Most of Alexandria’s students will not be going back to in-person schooling, but many parents likely will be going back to work, which leaves some local parents figuring out how to provide care for their children during the day.
As part of the Virtual PLUS+ program approved by the School Board, Alexandria City Public Schools (ACPS) has committed to providing child care for families in need. Following on the way programs were handled this summer, that could entail prioritizing spots to families most in need.
“We talk about our most vulnerable families, we’re talking specifically about families that have jobs and their livelihood can be impacted if they don’t have the necessary child-care options,” said Superintendent Gregory Hutchings at a School Board meeting on Aug. 7. “Many of the criteria [this summer] was families most in need of these services were afforded that option first, and if there were opportunities or spots available they were opened to members of our community.”
Hutchings said they were looking specifically at students with special needs, english learners, and students performing below reading level or grade level. Beyond childcare, Hutchings said those were the being considered for additional virtual supports.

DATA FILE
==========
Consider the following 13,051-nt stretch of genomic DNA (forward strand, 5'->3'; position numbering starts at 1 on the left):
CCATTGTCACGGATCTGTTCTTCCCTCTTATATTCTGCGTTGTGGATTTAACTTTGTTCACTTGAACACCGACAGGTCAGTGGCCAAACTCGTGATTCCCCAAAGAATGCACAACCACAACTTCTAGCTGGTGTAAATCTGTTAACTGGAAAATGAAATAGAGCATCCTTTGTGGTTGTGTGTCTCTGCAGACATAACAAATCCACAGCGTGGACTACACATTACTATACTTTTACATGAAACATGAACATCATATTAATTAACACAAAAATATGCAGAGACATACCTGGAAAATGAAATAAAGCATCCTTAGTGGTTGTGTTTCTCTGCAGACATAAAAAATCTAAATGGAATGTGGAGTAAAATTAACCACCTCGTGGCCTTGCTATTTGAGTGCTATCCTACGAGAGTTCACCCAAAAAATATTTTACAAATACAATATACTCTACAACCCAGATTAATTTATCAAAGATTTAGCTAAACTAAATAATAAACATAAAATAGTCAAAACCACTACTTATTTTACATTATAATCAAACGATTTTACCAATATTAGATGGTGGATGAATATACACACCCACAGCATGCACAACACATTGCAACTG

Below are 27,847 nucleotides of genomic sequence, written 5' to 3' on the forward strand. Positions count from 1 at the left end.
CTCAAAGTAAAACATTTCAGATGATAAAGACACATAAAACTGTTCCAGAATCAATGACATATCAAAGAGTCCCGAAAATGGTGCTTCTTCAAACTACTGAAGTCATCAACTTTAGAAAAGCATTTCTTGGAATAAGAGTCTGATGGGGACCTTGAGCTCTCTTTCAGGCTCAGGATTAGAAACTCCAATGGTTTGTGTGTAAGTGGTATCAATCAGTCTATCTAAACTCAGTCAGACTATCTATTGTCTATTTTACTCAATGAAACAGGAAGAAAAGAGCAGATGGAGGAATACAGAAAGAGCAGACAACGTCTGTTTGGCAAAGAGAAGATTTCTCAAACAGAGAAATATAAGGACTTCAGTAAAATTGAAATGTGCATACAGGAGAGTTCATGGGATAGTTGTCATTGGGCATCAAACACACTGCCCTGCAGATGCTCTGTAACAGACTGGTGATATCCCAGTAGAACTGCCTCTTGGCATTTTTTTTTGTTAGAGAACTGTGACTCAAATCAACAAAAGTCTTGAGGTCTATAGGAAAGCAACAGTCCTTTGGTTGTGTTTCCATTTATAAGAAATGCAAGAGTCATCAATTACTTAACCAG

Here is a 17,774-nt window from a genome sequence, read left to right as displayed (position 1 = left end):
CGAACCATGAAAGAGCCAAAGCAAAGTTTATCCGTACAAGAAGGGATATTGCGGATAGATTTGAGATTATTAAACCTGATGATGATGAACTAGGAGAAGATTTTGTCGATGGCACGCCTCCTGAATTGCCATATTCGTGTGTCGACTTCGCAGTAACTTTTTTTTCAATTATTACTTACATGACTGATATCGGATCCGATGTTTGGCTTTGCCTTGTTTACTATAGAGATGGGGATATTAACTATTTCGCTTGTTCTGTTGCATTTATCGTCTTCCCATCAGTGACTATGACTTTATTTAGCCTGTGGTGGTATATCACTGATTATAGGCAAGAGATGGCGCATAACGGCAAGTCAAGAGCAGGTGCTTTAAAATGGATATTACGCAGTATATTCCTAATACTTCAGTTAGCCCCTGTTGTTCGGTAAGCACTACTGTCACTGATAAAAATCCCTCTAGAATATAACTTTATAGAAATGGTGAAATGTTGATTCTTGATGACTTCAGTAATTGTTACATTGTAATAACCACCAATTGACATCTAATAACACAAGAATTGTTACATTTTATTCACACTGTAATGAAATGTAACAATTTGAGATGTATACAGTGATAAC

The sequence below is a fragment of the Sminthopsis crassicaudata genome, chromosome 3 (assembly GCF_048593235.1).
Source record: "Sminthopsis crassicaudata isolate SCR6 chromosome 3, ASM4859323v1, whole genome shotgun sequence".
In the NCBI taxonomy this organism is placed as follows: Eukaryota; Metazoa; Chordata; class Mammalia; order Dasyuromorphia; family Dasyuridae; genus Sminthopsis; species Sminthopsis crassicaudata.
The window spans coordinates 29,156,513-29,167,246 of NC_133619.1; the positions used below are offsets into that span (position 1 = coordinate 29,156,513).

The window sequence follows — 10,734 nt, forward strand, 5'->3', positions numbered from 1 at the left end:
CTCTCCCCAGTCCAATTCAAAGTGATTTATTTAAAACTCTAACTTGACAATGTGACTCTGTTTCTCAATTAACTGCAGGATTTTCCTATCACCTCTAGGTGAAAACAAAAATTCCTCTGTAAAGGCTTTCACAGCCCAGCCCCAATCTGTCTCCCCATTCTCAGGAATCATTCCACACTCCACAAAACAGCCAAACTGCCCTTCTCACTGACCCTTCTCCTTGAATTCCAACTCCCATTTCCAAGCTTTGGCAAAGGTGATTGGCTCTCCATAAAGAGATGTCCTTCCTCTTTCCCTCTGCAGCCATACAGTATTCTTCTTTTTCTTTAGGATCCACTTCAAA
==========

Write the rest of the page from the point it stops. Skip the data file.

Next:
With 30-40 partnering organizations on the table, however, there was some concern about getting parents connected to whichever programs might be best suited for them in time for
“I am kind of concerned, once we figure out what those needs are, how will we be able to connect families with community partners,” said school board member Heather Thornton. “[That] seems like a logistical challenge.”
School administrators said they’re working to address that issue, but the clock is ticking. ACPS was one of the last systems in the region to announce back to school plans and school is scheduled to restart in less than one month, on Sept. 8.
“That’s all in-progress,” said Kurt Huffman, executive director of community partnerships and engagement for ACPS. “We’re turning over every stone to make sure we’re serving the most needy families and that it’s free or affordable for everybody to take advantage of.”
Huffman said school officials have been meeting in “think tanks” with potential child care providers to discuss issues such as limitations or safety concerns.
“I could list off 30-40 incredible partners who have already said ‘we will pivot as needed to help whoever we can, however we can,'” Huffman said. “There are still plenty of questions to be answered but rest assured, we’re continuing to lay everything on the table as we look innovatively to support our families and students with the highest level of collaboration.”
Top photo by Jay Westcott, slide via ACPS